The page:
Jack Bowes has had as comprehensive a midfield education as you could ask for in the past fortnight – and it's about to continue on Sunday.
The Gold Coast 21-year-old – with the help of teammate Brayden Fiorini – has been asked to follow midfield monsters Nat Fyfe and Marcus Bontempelli in the past fortnight.
And with the SUNS hosting Carlton at Metricon Stadium on Sunday, it's a fair guess Patrick Cripps will be on the radar this week.
"I haven't spoken to the coaches yet, but I think the way things are tracking it could happen," Bowes told AFL.com.au earlier in the week.
"Another type like the Fyfes and the Bonts, a challenge having them three weeks in a row.
"We know he's going to have an impact on the game, it's just how much of an impact.
"That's the way you've got to look at it. He's such a good player he's going to find a way to get the footy."
The move from coach Stuart Dew has been as much about Bowes learning as it has been about helping Gold Coast win.
The Cairns product is solidly built, standing 187cm and listed as 85kg, but has given away significant size to Fyfe (192cm and 96kg) and Bontempelli (193cm and 93kg).
He's held his own, though.
While both players had a strong impact, Bowes received AFL Coaches' Association votes in both games.
Along with Cripps he is the only player to collect 20 disposals, 10 contested and lay five tackles in each of the first three rounds.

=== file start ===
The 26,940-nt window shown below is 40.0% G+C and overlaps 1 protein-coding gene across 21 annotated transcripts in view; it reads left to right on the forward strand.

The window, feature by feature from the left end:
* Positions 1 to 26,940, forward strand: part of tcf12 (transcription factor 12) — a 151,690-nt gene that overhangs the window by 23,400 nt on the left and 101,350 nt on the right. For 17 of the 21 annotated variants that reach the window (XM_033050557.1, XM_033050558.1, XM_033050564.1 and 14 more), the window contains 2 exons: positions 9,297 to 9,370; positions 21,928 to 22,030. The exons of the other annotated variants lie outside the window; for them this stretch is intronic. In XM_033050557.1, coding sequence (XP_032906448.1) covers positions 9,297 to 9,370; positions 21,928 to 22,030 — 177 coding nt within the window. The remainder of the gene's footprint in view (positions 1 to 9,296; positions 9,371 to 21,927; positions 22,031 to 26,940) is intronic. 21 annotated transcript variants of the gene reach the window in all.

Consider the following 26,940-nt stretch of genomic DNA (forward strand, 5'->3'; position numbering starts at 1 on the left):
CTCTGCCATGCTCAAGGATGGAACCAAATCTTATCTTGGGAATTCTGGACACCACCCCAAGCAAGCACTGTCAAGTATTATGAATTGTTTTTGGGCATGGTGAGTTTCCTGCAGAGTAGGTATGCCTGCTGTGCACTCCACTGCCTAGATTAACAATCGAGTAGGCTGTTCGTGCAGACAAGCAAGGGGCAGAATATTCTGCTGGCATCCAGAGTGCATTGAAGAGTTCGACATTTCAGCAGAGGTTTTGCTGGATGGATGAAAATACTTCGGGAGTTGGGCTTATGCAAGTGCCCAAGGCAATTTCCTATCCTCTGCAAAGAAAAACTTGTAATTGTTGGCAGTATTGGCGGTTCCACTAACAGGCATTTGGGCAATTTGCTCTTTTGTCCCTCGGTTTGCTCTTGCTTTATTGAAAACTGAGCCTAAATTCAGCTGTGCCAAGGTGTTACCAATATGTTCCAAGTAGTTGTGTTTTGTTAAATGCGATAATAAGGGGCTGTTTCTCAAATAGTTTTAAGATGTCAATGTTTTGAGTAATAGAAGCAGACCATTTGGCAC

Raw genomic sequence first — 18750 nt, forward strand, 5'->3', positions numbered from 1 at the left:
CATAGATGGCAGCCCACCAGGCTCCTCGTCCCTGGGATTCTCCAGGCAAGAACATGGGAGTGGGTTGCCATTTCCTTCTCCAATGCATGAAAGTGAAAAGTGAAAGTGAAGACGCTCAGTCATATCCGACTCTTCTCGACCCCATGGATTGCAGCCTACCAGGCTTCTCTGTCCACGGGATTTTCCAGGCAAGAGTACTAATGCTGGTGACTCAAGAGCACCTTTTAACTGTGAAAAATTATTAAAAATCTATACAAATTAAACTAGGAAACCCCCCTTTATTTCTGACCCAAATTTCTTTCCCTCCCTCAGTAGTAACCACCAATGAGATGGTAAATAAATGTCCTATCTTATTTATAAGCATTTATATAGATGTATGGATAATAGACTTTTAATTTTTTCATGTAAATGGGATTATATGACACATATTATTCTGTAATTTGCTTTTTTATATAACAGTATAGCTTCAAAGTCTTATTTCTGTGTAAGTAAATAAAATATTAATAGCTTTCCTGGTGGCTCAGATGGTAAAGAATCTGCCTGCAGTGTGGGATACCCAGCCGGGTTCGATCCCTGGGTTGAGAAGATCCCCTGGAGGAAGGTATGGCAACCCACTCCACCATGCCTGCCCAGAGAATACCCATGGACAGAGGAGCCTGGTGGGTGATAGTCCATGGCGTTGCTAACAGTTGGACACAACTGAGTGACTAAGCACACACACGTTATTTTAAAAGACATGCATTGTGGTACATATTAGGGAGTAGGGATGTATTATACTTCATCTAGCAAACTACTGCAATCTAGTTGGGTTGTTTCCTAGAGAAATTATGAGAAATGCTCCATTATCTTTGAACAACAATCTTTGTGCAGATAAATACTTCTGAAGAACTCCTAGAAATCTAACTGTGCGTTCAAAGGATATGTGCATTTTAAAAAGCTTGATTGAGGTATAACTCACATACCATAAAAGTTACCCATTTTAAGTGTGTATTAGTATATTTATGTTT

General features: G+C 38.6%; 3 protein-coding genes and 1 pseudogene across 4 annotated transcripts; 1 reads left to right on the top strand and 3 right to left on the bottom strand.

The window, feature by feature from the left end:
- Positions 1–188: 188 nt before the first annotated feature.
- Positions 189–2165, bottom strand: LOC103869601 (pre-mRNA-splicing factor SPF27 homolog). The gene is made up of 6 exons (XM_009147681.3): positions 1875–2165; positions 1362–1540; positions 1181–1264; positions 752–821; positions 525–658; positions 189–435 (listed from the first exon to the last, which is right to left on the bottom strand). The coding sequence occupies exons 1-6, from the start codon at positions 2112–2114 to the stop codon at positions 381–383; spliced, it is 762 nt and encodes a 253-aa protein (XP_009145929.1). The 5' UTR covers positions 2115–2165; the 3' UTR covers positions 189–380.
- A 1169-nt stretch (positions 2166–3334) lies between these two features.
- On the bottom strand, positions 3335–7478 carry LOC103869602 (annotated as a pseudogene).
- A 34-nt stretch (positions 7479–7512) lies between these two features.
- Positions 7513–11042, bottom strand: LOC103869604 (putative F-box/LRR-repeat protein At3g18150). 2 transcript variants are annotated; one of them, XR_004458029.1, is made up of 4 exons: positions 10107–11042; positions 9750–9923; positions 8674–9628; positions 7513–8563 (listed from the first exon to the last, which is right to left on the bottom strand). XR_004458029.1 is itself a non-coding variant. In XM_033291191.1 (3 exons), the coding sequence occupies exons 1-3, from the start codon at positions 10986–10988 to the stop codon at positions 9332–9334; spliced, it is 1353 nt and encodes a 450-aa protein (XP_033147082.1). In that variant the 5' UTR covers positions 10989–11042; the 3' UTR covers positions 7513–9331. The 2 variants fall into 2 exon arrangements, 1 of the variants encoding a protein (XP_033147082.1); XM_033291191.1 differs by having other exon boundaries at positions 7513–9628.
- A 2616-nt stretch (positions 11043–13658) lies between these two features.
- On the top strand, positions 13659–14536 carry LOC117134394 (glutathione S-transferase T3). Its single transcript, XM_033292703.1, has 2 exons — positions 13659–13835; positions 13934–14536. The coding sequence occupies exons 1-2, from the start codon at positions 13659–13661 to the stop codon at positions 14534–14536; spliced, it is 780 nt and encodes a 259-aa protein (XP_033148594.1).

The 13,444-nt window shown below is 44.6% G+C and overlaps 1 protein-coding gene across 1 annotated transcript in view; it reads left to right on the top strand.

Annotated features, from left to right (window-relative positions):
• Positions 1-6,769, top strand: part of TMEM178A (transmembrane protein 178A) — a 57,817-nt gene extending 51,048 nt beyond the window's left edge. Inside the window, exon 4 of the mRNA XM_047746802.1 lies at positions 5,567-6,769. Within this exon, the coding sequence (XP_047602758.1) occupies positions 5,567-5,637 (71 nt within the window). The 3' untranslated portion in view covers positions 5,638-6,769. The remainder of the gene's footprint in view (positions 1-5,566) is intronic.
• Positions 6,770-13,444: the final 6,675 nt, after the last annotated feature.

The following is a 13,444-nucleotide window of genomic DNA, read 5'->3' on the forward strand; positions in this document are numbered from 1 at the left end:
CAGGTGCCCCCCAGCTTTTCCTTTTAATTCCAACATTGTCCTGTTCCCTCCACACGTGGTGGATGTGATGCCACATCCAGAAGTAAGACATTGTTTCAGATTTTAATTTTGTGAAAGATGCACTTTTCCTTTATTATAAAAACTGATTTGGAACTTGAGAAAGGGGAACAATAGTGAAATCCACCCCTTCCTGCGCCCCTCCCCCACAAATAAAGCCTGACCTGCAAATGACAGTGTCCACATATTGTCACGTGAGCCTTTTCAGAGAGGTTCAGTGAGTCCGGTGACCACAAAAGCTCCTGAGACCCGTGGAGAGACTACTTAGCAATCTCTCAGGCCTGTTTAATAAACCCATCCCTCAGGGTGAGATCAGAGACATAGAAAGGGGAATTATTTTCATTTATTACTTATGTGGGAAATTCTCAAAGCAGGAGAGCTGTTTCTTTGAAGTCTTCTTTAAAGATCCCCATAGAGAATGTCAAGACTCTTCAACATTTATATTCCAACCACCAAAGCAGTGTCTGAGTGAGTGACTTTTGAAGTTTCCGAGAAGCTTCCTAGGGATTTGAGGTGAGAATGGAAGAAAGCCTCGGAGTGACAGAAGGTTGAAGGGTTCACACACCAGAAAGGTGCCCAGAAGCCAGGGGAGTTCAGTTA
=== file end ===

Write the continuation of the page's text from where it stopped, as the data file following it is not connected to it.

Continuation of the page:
"I've obviously learned a lot," he said.
"The main part is how physical they are at the contest.
"They've got big frames and just the way they use it. If I get beaten in a contest, you can look at vision and see what they're doing.
"It enables you to preview more heavily, really study their games and see how they go about it, their running patterns, communication at stoppages and how loud they are.
"Honestly, they're just another human being out there and that's the way you've got to treat it."
They haven't been hard tagging jobs, with Bowes lining up on his opponent at stoppages but then happy to use his powerful running to get involved offensively.
"If you're going to lose, make it scrappy for them," he said.
"Just any way you can help the team. Get some dirty ball rather than them coming out clean from stoppages, it goes a long way.
"You've just got to find a way to nullify them."
Doing so against Cripps on Sunday would help his team go a long way towards winning a third straight match.